Yes, I think the period of Dr. Philip O. Emafo was positively eventful. The reason is not far-fetched. When he was at the federal ministry of health, he fought gallantly for recognition and importance of pharmacy practice. Even as PSN president, he carried on with his crusade. I would describe him as one of the few early fighters we had.
What were your involvements in pharmaceutical activities?
I have held many offices within the pharmacy profession. Perhaps my greatest achievement is being the first Nigerian pharmacist to be appointed as a permanent secretary in 1998 among other appointments. At a point, I was made a commissioner in the civil service commission (2002-2007).
Are there some major awards given to you in recognition of your selfless service?
Of course, I was given a special recognition by the State Health Management Board as the best pharmacist in the State. I cannot remember the date exactly but I know that it was whenChris Efobi was chairman of the management board.
How do you feel being recognised as the first pharmacist to be appointed as a permanent secretary?
It was a wonderful experience. Congratulatory messages poured in from different parts of the country. Prior to that time, I had worked in various ministries. I would say that it was quite an exciting moment for me as people applauded me when they discovered that I was actually the first pharmacist to assume such office. Many described it as a landmark in the history of the Pharmaceutical Society of Nigeria (PSN). If you were to visit the PSN secretariat today, you would still see it boldly written in the society’s landmark achievers column.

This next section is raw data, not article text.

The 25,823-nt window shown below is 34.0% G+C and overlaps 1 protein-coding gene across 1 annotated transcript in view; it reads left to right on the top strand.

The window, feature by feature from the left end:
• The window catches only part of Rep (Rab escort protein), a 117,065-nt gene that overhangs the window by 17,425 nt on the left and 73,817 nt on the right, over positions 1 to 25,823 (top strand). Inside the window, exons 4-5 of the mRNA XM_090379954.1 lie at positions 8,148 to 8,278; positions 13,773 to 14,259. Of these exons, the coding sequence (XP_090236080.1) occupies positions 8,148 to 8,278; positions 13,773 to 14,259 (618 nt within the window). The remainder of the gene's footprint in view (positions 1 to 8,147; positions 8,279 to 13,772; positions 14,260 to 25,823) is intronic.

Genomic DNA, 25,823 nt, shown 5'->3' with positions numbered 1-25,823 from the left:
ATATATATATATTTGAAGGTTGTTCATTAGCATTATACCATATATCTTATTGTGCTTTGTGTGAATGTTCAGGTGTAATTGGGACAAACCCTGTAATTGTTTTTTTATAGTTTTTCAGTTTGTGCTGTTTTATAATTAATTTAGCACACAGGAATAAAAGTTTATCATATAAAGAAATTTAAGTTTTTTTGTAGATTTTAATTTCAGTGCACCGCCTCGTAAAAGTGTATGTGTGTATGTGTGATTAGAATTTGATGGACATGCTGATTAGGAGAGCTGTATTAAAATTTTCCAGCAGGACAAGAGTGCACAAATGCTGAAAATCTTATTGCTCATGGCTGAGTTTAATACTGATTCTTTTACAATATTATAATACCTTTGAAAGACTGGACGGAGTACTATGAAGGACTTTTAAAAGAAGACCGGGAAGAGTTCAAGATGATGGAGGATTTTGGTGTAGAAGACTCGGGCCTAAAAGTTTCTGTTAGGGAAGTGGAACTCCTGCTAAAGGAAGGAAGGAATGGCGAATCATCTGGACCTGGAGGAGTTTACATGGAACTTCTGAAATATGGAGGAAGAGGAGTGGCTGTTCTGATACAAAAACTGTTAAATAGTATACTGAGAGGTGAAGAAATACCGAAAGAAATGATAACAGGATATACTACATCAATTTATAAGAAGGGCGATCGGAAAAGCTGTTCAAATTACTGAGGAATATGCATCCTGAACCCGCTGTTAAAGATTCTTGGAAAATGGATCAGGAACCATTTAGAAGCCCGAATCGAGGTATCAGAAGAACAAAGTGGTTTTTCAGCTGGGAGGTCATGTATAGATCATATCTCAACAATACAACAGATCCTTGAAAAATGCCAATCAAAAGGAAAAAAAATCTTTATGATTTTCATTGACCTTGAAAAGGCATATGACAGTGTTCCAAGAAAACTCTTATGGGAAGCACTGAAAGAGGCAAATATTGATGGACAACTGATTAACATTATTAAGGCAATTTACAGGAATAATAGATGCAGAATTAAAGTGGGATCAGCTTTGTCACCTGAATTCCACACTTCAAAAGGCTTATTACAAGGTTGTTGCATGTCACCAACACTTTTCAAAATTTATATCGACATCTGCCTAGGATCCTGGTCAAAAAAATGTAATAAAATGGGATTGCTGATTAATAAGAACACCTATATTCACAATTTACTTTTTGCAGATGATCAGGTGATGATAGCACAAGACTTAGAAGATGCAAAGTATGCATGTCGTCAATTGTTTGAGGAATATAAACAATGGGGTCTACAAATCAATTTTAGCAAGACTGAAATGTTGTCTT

How did you manage running your work and giving attention to your family at the same time?
That wasn’t really a problem because I have a wonderful family. The good thing about it is that everybody is working. My wife taught at the University of Nigeria (UNN), Nsukka, before moving into the banking sector. She is presently a member at the ongoing national confab. My first son is an engineer; my second son is a member in the Anambra House of Assembly; my first daughter is the acting director general, National Pension Commission; I have another daughter who is an executive of Union Bank; my third daughter is also working as a banker and my last girl is presently in London studying International Law. So, you see why I said I never really had a problem managing the family.
How do you see the annual PSN national conferences?
The annual PSN conference is a still a worthwhile venture. It is where professional pharmacists exchange ideas and it is also a period for social interaction.
If you were not to be a pharmacist, what other profession would you have opted for?
None! I am quite satisfied with the pharmacy profession.
Is there any particular age when an active pharmacist should retire?
No, I think pharmacists should be allowed to practise for as long as they are able.
As an elder in the pharmacy profession, what is your advice to young pharmacists?
I would advise young pharmacists to be proud of their profession and work hard to improve their status. They should be involved in community development and politics.